Academic journal article Curriculum and Teaching Dialogue

Digital Progressive Learning Environments for Elementary Children

Academic journal article Curriculum and Teaching Dialogue

Digital Progressive Learning Environments for Elementary Children

Article excerpt

Children increasingly engage in digital media learning environments during personal time away from school (Blanchard & Moore, 2010). The available scholarship in the area of interest-driven curriculum and digital media has focused mainly on the experiences of teens and adults in formal or informal learning environments. Users of digital media are on the rise across all ages, income levels, and community programs (Gutnick, Robb, Takeuchi, & Kotler, 2011). Given the increase use and access of digital media technologies among younger age groups (Plowman, 2013), it was necessary to conduct a study that explored informal use of digital media among this population. The study took place at Saturday Studio, a digital progressive learning environment (DPLE) that I have defined as a nonformal, interest-driven, and digitally mediated setting where children of mix ages gathered to explore, play, and create digital artifacts. Children were encouraged to engage in personally meaningful digital projects. To better support children's interests with digital media, examining how children engage in digital activities promises insights as how to foster children's interests through personal experiences. The purpose of this exploratory study was to examine how children engaged with digital media in Saturday Studio. In particular, I examined how they engaged as they created an interest-driven project using various digital programs and technologies.

BACKGROUND

The workshops called, Saturday Studio: Digital Design and Creative Exploration were offered in a Midwestern community where no other digital design program for younger children was offered. The goals of the studio-styled workshops were similar to programs like Computer Clubhouse where the space encouraged mixed ages of children to explore their interests (Rusk, Resnick, & Cooke, 2009) where play was the norm. Such programs seek to cultivate hands-on experiences, collaboration, and a community of learning with peers and adults. The workshop offered access to resources, time, and space to explore children's curiosities and interests in digital media. The studio presented young children (6 to 12 years old) the opportunity to design digital projects using professional software: animation software, video editing software, photo editing programs, game design platforms, and other design programs. In addition, children had access to conventional art materials such as clay, pencils, markers, pastels, paper, beads, and other art supplies. Other materials such as Legos were available for building 3D physical structures when creating stop motion animation.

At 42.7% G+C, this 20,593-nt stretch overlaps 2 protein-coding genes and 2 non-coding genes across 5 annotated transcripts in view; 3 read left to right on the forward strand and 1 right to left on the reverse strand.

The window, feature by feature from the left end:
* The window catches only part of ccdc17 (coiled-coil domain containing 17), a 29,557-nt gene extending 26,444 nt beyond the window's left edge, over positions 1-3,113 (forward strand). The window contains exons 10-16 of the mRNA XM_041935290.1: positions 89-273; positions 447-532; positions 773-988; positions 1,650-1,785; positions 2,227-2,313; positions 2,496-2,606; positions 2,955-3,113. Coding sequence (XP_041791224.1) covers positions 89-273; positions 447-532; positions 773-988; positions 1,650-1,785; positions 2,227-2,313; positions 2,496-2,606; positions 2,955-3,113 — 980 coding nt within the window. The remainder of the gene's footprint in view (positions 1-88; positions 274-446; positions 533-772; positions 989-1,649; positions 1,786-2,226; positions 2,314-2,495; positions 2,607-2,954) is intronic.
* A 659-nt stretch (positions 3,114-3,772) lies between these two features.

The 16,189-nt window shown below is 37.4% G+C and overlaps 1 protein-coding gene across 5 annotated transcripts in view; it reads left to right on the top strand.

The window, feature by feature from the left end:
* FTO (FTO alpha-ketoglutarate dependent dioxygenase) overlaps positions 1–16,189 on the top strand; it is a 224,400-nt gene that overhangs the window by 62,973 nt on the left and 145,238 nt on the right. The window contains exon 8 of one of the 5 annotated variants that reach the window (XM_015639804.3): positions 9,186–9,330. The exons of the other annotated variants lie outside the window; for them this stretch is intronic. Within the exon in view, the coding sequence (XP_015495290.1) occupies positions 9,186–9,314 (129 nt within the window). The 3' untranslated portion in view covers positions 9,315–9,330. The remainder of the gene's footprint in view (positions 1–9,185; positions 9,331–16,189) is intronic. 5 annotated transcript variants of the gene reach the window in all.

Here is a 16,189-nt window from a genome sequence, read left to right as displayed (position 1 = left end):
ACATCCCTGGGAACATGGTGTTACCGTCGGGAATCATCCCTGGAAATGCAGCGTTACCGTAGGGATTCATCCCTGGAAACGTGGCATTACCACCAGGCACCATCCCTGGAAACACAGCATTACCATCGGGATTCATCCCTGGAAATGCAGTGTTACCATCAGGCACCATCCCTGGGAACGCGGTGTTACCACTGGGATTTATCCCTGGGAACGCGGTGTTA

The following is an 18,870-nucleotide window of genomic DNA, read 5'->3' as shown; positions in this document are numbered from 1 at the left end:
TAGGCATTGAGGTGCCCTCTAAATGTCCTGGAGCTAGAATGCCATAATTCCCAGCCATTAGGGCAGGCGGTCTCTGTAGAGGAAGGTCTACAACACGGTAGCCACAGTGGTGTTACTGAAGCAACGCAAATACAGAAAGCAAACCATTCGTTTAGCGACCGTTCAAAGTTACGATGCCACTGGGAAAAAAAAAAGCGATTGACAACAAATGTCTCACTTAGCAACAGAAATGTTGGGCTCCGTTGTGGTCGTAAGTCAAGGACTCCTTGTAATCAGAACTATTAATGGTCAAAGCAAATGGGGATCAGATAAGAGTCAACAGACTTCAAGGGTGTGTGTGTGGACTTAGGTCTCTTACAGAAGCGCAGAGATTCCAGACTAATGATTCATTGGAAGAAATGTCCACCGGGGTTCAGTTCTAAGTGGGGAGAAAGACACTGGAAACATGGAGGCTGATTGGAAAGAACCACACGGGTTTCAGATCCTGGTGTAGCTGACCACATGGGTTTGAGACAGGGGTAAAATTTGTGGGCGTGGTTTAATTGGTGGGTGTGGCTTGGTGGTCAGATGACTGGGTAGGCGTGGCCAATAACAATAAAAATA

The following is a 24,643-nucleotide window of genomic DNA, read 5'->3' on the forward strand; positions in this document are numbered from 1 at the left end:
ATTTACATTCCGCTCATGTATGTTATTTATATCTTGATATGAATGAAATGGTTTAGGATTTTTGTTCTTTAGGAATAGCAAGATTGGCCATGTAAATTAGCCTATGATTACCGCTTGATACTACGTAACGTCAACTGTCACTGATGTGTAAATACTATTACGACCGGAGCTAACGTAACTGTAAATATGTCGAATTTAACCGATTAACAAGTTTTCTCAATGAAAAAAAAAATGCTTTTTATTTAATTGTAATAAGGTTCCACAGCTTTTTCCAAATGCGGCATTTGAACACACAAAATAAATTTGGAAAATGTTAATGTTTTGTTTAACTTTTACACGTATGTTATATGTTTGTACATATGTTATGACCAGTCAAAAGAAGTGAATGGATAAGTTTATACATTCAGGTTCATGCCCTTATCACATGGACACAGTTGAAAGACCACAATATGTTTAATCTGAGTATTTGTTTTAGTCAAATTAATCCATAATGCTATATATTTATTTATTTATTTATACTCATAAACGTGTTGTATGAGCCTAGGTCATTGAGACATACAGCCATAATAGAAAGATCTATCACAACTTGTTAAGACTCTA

Relevant Literature

Digitally mediated informal and nonformal learning environments have been sites for research focusing on youth and leadership skills (Rusk, Resnick, & Cooke, 2009), children as producers rather than consumers (Kafai, 1995), quality of learning out of school (Sefton-Green, 2013), creative production skills with digital media (Peppler, 2014), development of identity (Gee, 2007) and of social identities and communities (Buckingham, 2008). Often activities in nonformal arts learning environments may be misunderstood or not fully valued (Lackey, 2009, 1994). Sefton-Green (2004) suggest that informal learning can happen in formal or nonformal learning environments but is usually not highly planned or expected. At the same time, a nonformal learning environment may be more open to foster exploration and discovery because of its flexible structure. Nonformal education has been defined as organized learning (curriculum, facilitators, and purpose to learn something) absent of formal structures and systems (Eaton, 2010). Specifically, nonformal education has often been defined as short-term, intentional, and voluntary (Eraut, 2000; European Commission, 2001; Eaton, 2010). This chapter defines a "nonformal" learning environment as a space where children engage in activities casually, freely, and by choice. …

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